Paralyzed Dogs And Cats – how To Care For One

Paralyzed dogs (and cats) might end up in that state due to many reasons, but in Greece, 99% of them were left paralyzed due to a human. Either victims of a hit and run, shot (it happens more often than you can imagine) or simply kicked and beaten, they are left paralyzed and rarely get adopted.

It is not the easiest thing in the world to care for a paralyzed animal, but it is not as hard as it actually seems. All you need is a schedule, consistency, and patience during the first few weeks. Once you get the hang of it, changing dippers and handling the wheelchairs etc is not that big a deal.



The biggest issue with most paralyzed animals is that they can’t control their bladder, so cleanliness is key to keeping the dog healthy. This mostly involves:

Bathing them every few days

Cleaning their fur regularly and keeping their skin moist (for long haired breeds you can shave the area around the genitals – it helps keep the animal cleaner)

Using baby dippers – mainly to avoid household messes, but it also helps keep the dogs bedding cleaner

Using bedding materials that are less likely to absorb moisture, and keeping the bedding as clean as possible

Bladder care

Keeping the dog’s bladder empty is very important. Paralyzed animals can suffer bladder infections and kidney failure, so emptying their bladder should be one of your daily chores. You can ask your vet to show you how to do it.



If the animal’s front legs are strong, a wheelchair will be a great help. It gives the animals more freedom to go around, and you can also walk them on a leash. Some wheelchairs come with pedals on the back, helping you dog’s brain remember again how to use his back legs. Many paralyzed animals have walked again after receiving regular physiotherapy, hydrotherapy etc.

A good enough wheelchair with big wheels can help a dog go almost anywhere

A paralyzed dog or cat needs to be introduced to the wheelchair slowly. It’s not that once they see the wheelchair, they will say “oh man! finally! now I can run again!”. No. They feel fine just dragging the hind part of their body, so they will not understand at first why they need to be attached to that weird piece of metal on wheels.

A good enough wheelchair with big wheels can help a dog go almost anywhere, from rough terrain, to the beach or even up and down the stairs.



Paralyzed animals spend less time on a wheelchair and more time dragging the hind part of their body. This makes their hind legs susceptible to pressure sores – since their limbs lose the ability to move, they lose muscle mass and bony areas of their body are more exposed.

To avoid that, have your dog sleep on a thick, soft bed, help them turn to a new position, by flipping them over every 2-3 hours, exercise the dog’s paralyzed legs daily and massage the hips and limbs to keep the blood flowing.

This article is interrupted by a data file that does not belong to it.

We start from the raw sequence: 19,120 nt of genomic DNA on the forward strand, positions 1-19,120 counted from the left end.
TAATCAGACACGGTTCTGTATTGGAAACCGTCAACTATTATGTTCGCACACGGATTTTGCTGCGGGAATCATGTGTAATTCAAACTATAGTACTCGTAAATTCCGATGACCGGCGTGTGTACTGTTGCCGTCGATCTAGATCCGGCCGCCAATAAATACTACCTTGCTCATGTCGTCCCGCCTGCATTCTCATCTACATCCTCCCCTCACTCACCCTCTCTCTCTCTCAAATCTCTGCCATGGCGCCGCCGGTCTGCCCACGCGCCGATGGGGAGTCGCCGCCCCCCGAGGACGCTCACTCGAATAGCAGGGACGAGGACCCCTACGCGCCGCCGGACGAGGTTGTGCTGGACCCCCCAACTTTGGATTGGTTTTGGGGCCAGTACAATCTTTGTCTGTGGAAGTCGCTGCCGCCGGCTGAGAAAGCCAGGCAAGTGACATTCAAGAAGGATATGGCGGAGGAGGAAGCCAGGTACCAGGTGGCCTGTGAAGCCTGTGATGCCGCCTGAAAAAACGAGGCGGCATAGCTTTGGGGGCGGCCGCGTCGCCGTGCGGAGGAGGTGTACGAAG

Physiotherapy, hydrotherapy and regular massages are part of a paralyzed dog’s routine, so you need to keep that in mind. Depending on the type of injury, all of the above, combined with a good wheelchair, can help your friend walk again.



Maintaining a paralyzed animal is costlier than having a “healthy” one. Apart from the weekly expenses for any dog, you also need to consider that you will be spending money on therapies, a wheelchair, dippers (that need to be changed several times per day), baby wipes, moisturizers. It is not a huge amount of money, but if you are not sure you can afford it, it’s better to go for a “healthier” one -cutting down the expenses for your paralyzed friend means endangering his health.


Until today, I knew absolutely nothing about paralyzed animals. But this afternoon, I met Melinos, a paralyzed cat, and Spok and Nicky, two paralyzed dogs. They all live in the same house and are being fostered by the amazing woman who also fosters Oliver, nad are available for adoption. In a couple of hours, Linda had convinced me that it’s not that big a deal to care for a paralyzed animal.

Just like blind, deaf, or three legged animals, they don’t realize that there’s anything wrong with them

As she said, there is absolutely no reason to feel sorry for them. Just like blind, deaf, or three legged animals, they don’t realize that there’s anything wrong with them. They are happy to “bounce” around, play, explore, and be as normal as any dog or cat can be. If you need to feel bad for something, feel bad for them being the less adoptable of all rescues.


(videos on both coming soon – and you WILL love all three of them)




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